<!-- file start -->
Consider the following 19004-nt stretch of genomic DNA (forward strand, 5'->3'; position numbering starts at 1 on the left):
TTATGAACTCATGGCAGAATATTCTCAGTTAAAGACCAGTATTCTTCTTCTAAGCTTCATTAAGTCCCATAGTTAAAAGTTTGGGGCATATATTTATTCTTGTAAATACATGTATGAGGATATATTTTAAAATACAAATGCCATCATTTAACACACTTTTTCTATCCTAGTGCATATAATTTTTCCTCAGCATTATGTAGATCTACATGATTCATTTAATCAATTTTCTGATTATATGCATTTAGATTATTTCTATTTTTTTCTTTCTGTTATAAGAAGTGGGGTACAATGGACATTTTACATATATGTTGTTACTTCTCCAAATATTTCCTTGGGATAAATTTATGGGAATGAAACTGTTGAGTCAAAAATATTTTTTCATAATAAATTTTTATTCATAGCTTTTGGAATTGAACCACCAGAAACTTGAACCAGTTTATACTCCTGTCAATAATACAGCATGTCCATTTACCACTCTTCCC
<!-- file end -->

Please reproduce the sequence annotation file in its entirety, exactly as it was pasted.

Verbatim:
Consider the following 19004-nt stretch of genomic DNA (forward strand, 5'->3'; position numbering starts at 1 on the left):
TTATGAACTCATGGCAGAATATTCTCAGTTAAAGACCAGTATTCTTCTTCTAAGCTTCATTAAGTCCCATAGTTAAAAGTTTGGGGCATATATTTATTCTTGTAAATACATGTATGAGGATATATTTTAAAATACAAATGCCATCATTTAACACACTTTTTCTATCCTAGTGCATATAATTTTTCCTCAGCATTATGTAGATCTACATGATTCATTTAATCAATTTTCTGATTATATGCATTTAGATTATTTCTATTTTTTTCTTTCTGTTATAAGAAGTGGGGTACAATGGACATTTTACATATATGTTGTTACTTCTCCAAATATTTCCTTGGGATAAATTTATGGGAATGAAACTGTTGAGTCAAAAATATTTTTTCATAATAAATTTTTATTCATAGCTTTTGGAATTGAACCACCAGAAACTTGAACCAGTTTATACTCCTGTCAATAATACAGCATGTCCATTTACCACTCTTCCC